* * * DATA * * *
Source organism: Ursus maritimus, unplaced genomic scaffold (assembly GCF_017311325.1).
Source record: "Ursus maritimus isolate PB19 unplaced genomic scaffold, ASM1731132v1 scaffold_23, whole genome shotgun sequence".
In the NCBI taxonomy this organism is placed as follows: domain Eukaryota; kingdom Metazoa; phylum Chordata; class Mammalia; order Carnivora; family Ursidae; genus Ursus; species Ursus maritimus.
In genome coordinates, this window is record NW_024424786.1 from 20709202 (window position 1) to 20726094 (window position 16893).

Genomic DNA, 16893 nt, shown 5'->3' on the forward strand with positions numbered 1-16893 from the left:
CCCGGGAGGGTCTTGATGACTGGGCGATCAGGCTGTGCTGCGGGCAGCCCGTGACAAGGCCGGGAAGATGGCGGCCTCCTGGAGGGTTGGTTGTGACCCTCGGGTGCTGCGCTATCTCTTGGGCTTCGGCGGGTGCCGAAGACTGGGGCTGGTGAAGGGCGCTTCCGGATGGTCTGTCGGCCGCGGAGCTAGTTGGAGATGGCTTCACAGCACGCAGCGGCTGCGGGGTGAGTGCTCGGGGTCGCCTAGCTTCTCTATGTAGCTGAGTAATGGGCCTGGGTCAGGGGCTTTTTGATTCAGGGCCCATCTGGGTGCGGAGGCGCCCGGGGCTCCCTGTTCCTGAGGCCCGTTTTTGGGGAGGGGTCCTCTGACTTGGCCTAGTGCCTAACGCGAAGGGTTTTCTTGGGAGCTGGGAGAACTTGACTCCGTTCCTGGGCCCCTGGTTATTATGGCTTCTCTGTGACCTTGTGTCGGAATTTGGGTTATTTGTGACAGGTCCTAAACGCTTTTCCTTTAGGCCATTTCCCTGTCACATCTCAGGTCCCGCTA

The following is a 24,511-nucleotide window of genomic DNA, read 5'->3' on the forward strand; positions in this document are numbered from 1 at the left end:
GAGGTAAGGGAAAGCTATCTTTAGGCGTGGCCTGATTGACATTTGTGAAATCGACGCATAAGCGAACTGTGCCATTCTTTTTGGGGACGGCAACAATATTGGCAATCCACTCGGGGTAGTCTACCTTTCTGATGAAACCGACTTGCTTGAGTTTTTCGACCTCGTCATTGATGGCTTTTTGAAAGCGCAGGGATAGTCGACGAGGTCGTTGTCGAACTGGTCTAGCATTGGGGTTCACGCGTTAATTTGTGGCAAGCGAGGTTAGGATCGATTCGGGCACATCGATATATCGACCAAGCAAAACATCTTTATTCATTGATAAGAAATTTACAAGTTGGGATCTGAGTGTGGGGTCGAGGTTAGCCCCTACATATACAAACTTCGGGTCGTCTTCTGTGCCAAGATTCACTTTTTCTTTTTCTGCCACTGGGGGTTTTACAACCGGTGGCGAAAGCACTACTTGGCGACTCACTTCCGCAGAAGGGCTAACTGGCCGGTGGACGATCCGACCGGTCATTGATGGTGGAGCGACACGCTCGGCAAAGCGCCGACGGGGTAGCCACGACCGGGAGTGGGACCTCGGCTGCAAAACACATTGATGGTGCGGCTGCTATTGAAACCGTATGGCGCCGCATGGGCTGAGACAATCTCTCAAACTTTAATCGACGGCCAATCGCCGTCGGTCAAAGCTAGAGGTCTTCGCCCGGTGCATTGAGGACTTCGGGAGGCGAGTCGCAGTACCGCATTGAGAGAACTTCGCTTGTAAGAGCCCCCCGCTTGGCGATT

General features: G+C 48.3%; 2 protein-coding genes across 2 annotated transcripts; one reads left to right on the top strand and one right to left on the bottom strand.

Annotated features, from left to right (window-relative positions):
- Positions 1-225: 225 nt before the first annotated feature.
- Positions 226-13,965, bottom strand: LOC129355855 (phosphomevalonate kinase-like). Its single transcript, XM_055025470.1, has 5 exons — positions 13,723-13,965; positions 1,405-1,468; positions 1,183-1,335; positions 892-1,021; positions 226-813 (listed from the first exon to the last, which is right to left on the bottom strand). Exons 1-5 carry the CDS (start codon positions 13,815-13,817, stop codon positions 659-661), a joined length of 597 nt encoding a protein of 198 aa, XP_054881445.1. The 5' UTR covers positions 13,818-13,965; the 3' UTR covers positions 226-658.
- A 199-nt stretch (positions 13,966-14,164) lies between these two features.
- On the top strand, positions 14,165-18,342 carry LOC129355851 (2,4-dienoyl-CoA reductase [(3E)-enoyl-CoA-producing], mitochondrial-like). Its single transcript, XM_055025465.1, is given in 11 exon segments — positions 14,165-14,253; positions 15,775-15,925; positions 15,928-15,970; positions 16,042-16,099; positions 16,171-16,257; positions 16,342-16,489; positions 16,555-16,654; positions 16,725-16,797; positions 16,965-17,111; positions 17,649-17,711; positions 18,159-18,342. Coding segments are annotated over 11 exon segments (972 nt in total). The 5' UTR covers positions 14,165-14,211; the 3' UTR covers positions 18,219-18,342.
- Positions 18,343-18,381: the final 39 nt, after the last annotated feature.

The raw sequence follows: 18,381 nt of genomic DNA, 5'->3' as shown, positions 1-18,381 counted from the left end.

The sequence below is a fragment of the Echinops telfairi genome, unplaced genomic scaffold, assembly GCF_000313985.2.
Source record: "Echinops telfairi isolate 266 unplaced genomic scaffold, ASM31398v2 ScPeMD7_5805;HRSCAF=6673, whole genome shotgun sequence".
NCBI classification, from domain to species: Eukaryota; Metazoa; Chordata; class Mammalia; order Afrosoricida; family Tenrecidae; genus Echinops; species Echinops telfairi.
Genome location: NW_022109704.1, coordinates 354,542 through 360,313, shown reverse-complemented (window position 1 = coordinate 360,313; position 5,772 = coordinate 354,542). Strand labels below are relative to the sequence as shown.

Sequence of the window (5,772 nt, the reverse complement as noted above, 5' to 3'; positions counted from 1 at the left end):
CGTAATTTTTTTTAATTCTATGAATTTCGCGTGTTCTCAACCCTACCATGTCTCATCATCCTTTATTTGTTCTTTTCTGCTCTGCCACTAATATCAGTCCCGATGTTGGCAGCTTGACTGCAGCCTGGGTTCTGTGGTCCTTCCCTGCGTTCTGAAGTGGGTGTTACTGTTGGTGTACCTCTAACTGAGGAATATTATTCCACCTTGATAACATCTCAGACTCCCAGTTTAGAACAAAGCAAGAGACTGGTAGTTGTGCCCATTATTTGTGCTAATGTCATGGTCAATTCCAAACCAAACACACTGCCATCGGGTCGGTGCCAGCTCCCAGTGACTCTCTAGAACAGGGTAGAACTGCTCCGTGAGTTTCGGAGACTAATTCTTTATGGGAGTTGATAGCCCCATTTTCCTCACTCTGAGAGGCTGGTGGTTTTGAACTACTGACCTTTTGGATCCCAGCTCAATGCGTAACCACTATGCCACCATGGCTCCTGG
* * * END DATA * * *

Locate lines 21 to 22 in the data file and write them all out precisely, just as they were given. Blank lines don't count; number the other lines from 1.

Sequence of the window (5,772 nt, the reverse complement as noted above, 5' to 3'; positions counted from 1 at the left end):
CGTAATTTTTTTTAATTCTATGAATTTCGCGTGTTCTCAACCCTACCATGTCTCATCATCCTTTATTTGTTCTTTTCTGCTCTGCCACTAATATCAGTCCCGATGTTGGCAGCTTGACTGCAGCCTGGGTTCTGTGGTCCTTCCCTGCGTTCTGAAGTGGGTGTTACTGTTGGTGTACCTCTAACTGAGGAATATTATTCCACCTTGATAACATCTCAGACTCCCAGTTTAGAACAAAGCAAGAGACTGGTAGTTGTGCCCATTATTTGTGCTAATGTCATGGTCAATTCCAAACCAAACACACTGCCATCGGGTCGGTGCCAGCTCCCAGTGACTCTCTAGAACAGGGTAGAACTGCTCCGTGAGTTTCGGAGACTAATTCTTTATGGGAGTTGATAGCCCCATTTTCCTCACTCTGAGAGGCTGGTGGTTTTGAACTACTGACCTTTTGGATCCCAGCTCAATGCGTAACCACTATGCCACCATGGCTCCTGG